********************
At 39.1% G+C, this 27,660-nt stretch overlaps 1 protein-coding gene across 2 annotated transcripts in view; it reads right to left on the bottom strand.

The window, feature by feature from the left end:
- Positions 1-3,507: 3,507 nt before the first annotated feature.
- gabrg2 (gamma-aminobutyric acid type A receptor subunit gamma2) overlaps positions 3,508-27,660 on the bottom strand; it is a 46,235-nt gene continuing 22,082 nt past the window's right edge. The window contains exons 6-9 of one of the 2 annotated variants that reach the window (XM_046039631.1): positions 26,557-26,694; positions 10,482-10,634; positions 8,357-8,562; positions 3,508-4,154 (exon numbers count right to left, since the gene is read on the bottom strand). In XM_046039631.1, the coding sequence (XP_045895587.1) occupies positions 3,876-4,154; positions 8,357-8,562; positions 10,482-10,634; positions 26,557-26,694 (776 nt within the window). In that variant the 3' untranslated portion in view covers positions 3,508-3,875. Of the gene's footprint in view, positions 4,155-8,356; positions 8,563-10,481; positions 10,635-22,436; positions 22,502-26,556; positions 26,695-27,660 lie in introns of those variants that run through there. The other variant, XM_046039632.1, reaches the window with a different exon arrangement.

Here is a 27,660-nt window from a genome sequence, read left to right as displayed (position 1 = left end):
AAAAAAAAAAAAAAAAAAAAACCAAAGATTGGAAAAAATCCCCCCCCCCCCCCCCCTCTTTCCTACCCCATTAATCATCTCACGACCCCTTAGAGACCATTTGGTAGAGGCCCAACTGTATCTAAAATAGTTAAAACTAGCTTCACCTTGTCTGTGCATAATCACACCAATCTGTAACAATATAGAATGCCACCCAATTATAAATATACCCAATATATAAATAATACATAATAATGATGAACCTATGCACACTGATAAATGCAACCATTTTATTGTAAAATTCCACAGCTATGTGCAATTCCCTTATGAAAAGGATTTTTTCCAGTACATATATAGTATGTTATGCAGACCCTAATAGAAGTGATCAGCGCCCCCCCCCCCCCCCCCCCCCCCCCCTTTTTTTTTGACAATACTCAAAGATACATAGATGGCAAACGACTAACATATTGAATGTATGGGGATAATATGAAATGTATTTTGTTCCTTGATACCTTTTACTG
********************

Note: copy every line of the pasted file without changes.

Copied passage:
At 39.1% G+C, this 27,660-nt stretch overlaps 1 protein-coding gene across 2 annotated transcripts in view; it reads right to left on the bottom strand.

The window, feature by feature from the left end:
- Positions 1-3,507: 3,507 nt before the first annotated feature.
- gabrg2 (gamma-aminobutyric acid type A receptor subunit gamma2) overlaps positions 3,508-27,660 on the bottom strand; it is a 46,235-nt gene continuing 22,082 nt past the window's right edge. The window contains exons 6-9 of one of the 2 annotated variants that reach the window (XM_046039631.1): positions 26,557-26,694; positions 10,482-10,634; positions 8,357-8,562; positions 3,508-4,154 (exon numbers count right to left, since the gene is read on the bottom strand). In XM_046039631.1, the coding sequence (XP_045895587.1) occupies positions 3,876-4,154; positions 8,357-8,562; positions 10,482-10,634; positions 26,557-26,694 (776 nt within the window). In that variant the 3' untranslated portion in view covers positions 3,508-3,875. Of the gene's footprint in view, positions 4,155-8,356; positions 8,563-10,481; positions 10,635-22,436; positions 22,502-26,556; positions 26,695-27,660 lie in introns of those variants that run through there. The other variant, XM_046039632.1, reaches the window with a different exon arrangement.

Here is a 27,660-nt window from a genome sequence, read left to right as displayed (position 1 = left end):
AAAAAAAAAAAAAAAAAAAAACCAAAGATTGGAAAAAATCCCCCCCCCCCCCCCCCTCTTTCCTACCCCATTAATCATCTCACGACCCCTTAGAGACCATTTGGTAGAGGCCCAACTGTATCTAAAATAGTTAAAACTAGCTTCACCTTGTCTGTGCATAATCACACCAATCTGTAACAATATAGAATGCCACCCAATTATAAATATACCCAATATATAAATAATACATAATAATGATGAACCTATGCACACTGATAAATGCAACCATTTTATTGTAAAATTCCACAGCTATGTGCAATTCCCTTATGAAAAGGATTTTTTCCAGTACATATATAGTATGTTATGCAGACCCTAATAGAAGTGATCAGCGCCCCCCCCCCCCCCCCCCCCCCCCCCTTTTTTTTTGACAATACTCAAAGATACATAGATGGCAAACGACTAACATATTGAATGTATGGGGATAATATGAAATGTATTTTGTTCCTTGATACCTTTTACTG